12 Tips to Pass Your OSHA Inspection
OSHA conducts thousands of inspections each year: In 2018, there were 32,020 federal inspections and 40,993 State Plan inspections. To be prepared – and in an effort to avoid expensive penalties due to fall protection, hazard communication, and other leading violations – companies are boosting compliance effectiveness by training all employees in hazard prevention and mitigation.
Rick Foote, Regional Director of EHS - New England at Triumvirate Environmental, leveraged his more than 30 years of EHS experience to compile a list of proven best practices for passing an OSHA inspection. Here’s what he recommends.
Plan, Prepare, Practice
- Form an inspection preparedness coordinating committee with representation from EHS, maintenance, plant operations, and other key stakeholders to ensure all bases are covered.
- Conduct regular internal inspections and involve employees to get their buy-in and support.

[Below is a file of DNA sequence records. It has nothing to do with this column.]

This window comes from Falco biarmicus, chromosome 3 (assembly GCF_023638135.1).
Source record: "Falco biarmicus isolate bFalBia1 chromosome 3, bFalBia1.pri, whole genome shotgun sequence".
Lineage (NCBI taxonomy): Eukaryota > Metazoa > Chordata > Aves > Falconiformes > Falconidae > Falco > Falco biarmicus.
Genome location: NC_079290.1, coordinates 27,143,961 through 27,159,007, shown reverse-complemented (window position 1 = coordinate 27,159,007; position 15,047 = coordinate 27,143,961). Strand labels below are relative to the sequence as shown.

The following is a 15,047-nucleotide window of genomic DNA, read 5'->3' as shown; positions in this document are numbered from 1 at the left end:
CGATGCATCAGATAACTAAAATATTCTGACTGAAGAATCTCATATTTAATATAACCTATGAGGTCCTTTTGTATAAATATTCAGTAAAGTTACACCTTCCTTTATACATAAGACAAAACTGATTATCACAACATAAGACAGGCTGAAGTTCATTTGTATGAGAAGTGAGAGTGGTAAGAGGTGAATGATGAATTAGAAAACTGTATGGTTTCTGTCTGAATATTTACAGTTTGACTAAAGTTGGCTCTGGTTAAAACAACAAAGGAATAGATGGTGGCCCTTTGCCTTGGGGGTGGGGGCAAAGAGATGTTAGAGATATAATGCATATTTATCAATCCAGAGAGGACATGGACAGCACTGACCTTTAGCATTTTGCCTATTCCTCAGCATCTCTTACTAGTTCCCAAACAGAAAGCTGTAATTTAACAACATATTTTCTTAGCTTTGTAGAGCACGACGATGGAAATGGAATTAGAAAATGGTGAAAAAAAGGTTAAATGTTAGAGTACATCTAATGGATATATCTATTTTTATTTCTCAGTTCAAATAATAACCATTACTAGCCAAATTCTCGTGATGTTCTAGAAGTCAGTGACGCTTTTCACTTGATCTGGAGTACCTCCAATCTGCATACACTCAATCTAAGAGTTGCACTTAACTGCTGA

- Maintain up-to-date plans and records.
- Develop – and follow – an OSHA compliance calendar.
Organize Your Resources
- Know where your documents are located so you can produce them to inspectors in a timely manner.
- Assemble all of the materials requested by OSHA and designate a conference room for records review so everything stays in one place.
- Organize your internal human resources, including your facility program managers and folks who will escort the inspectors on site.
Communicate with Your Employees
- Send an internal notification alerting your employees of an imminent inspection.
- Hold an opening conference that outlines the key parties involved and emphasizes the importance of compliance and a positive working relationship with OSHA.
Take Swift Action
- Address potential violations and simple deficiencies as they are found before and during the inspection.
- During the closing conference, present documentation of corrective actions taken during the inspection and have answers to questions that couldn’t be answered in the field.
- Finally, don’t be evasive – answer questions directly and succinctly! Too little or too much information can lead to speculation.